Everyone thinks of Big Love as a show about a guy with three wives. They forget that it’s also a show about three women who have two wives and a husband. By their belief system–shared more deeply by some of them than others–Barb, Marge and Nicki are as much married to one another as to Bill.
The second-season opening jumped directly off the events of last season’s finale, at Juniper Creek (the investigation into Alby’s poisoning) and at home (where Barb feels shell-shocked and humiliated after being outed at the Beehive Mother of the Year ceremony). What I liked about this episode was that the fallout from the latter–Barb leaves home temporarily, feeling unsupported and pushed around by Bill–was as much about her relationship with her sister-wives as with her husband.
Both Nicki and Marge processed the events in their own way. Chloe Sevigny had complained in interviews last season that Nicki was too unlikeable, but I think she sold the character short. Nicki’s more complicated than she initially let on. She’s still the pushy, ambitious Nicki we know, angling to become First Wife; and yet she also wants Barb to stay, because she genuinely believes in the religious marriage commitment, and because she is, maybe, not ready to be First Wife after all. Meanwhile, Ginnifer Goodwin beautifully played the needy-trying-to-be-brave cell phone call with Barb, cheerfully offering up solutions as fast as her panicked brain could come up with them and ending, pathetically, “Barb, I don’t know if I can be married to Nicki and Bill if I’m not married to you.”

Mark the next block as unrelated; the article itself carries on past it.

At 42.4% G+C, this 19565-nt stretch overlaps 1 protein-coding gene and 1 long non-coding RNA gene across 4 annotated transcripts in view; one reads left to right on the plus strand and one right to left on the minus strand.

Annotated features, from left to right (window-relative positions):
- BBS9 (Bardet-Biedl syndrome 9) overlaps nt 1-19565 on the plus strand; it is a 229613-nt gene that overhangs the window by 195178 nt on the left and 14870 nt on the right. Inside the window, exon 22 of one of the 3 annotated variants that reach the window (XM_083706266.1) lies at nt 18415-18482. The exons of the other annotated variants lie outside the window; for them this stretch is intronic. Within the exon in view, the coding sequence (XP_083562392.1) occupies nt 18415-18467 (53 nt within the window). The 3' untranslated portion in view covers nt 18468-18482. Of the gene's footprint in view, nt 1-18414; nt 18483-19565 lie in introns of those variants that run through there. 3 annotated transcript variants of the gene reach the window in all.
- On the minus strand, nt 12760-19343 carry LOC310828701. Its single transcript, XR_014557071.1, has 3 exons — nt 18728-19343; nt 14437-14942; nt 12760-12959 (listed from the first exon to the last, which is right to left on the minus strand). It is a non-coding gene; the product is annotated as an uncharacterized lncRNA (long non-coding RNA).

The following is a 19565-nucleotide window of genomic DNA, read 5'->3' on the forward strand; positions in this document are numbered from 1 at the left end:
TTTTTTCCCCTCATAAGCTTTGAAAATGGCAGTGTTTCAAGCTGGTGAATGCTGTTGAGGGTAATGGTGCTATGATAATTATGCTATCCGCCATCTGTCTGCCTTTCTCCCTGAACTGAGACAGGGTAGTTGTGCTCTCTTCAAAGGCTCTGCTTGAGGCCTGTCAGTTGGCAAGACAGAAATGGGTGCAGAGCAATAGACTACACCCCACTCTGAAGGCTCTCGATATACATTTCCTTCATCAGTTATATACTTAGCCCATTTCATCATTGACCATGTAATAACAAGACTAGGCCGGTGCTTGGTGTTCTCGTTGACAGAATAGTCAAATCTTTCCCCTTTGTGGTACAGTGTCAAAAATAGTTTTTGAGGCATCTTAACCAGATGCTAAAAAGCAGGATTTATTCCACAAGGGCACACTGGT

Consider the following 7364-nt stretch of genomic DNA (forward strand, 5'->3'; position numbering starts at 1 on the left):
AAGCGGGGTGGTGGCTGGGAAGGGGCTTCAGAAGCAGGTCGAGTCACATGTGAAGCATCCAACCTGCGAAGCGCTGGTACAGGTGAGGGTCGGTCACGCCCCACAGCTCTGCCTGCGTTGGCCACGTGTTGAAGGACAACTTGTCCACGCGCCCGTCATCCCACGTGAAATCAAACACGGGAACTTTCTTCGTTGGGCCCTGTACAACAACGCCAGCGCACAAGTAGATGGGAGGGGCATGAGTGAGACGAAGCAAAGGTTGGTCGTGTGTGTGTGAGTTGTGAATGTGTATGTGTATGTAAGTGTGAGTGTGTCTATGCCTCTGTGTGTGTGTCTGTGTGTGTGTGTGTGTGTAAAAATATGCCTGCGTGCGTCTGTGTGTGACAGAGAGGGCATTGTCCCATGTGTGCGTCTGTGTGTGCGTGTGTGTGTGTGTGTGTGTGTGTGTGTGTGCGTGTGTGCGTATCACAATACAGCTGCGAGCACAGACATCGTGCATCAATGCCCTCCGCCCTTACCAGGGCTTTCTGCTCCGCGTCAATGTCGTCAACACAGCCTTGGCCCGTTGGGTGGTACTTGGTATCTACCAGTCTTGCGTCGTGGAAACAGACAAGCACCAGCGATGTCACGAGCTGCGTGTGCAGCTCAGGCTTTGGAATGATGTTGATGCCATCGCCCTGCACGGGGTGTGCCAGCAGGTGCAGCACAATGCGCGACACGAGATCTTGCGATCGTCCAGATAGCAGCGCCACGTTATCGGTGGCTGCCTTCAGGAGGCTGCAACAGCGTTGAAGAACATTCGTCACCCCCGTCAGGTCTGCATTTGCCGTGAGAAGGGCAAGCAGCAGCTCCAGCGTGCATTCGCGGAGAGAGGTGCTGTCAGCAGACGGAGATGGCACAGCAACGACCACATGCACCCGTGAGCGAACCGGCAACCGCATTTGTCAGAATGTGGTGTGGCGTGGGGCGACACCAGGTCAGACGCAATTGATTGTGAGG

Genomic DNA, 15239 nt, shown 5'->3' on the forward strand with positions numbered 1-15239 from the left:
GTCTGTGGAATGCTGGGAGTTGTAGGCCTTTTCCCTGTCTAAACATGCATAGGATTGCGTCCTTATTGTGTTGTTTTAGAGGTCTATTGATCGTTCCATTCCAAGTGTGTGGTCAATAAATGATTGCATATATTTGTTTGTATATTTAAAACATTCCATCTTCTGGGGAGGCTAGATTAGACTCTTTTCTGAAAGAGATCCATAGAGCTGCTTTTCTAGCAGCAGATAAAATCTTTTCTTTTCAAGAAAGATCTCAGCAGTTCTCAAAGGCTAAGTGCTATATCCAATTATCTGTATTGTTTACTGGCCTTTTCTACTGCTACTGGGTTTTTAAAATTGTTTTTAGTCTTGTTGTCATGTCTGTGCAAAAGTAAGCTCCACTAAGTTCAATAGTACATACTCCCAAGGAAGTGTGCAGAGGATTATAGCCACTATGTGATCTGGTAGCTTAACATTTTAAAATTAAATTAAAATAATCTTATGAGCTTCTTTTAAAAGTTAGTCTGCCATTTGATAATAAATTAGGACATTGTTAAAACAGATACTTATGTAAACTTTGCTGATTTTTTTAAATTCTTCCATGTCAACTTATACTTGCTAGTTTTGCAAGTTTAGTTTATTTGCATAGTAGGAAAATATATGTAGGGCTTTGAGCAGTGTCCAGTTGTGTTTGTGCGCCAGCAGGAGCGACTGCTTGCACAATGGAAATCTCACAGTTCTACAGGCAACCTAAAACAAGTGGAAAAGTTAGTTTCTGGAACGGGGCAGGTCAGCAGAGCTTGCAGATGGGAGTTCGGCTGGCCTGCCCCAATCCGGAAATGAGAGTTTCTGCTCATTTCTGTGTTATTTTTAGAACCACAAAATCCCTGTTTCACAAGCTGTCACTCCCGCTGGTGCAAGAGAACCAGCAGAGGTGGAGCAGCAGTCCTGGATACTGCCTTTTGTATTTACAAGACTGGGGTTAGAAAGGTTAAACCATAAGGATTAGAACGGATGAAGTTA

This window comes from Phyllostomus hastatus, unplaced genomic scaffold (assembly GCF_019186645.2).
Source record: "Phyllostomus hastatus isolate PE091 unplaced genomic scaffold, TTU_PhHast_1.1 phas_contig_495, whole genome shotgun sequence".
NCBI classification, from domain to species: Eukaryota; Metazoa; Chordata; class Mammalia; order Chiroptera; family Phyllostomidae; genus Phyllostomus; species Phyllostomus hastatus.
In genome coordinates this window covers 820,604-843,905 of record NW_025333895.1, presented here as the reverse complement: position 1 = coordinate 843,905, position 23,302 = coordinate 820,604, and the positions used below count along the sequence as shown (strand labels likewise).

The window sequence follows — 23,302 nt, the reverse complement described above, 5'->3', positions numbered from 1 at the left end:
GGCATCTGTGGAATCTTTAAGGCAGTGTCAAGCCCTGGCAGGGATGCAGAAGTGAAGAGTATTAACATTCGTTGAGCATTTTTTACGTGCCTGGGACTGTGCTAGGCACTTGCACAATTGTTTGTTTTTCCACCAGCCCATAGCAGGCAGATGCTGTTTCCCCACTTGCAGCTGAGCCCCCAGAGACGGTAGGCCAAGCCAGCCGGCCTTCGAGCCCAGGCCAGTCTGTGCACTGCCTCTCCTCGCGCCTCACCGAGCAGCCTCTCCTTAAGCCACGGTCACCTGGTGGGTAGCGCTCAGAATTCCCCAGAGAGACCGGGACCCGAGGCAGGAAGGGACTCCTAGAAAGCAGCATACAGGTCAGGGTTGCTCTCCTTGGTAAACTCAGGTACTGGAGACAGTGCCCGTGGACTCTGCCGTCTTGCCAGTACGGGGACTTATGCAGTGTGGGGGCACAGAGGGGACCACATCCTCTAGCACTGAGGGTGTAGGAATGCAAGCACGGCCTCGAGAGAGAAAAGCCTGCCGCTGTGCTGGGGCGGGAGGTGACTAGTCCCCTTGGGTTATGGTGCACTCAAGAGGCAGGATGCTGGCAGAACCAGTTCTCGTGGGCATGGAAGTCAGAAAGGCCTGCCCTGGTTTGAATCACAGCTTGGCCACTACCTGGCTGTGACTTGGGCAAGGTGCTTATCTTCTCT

Each of the women needs this marriage for different reasons. Barb, as she reaffirms to Bill, is not truly committed to polygamy, but she’s struggling to make her commitment to him substitute for it. Nicki believes in plural marriage out of faith and birthright. Margene just needs to believe in a family, any kind of family, that can work. Whatever their reasons, they’re still in this together–for now.
* Loved the parking-lot scene, with Nicki and Marge talking to Bill in direct eyeline with him, while pretending they didn’t know him.
* I always want more Harry Dean Stanton than I get, but he had a few nice scenes last night. Liked the juxtaposition of his condemning the polygamist compound that got busted–”Stupid greedy perverts”–with his attempt to buy off / threaten Joey’s vote on the board by promising him a new wife from his bridal registry: “There are rewards for following God’s path. Check this out.” (Or, should Joey choose what’s behind door number 2, Wanda could be awarded to Alby–or Frank.)
* “I’m just trying to keep it together. Asking myself, What would Abraham Lincoln do?” Does Bill remind anyone else of the polygamist Hank Hill?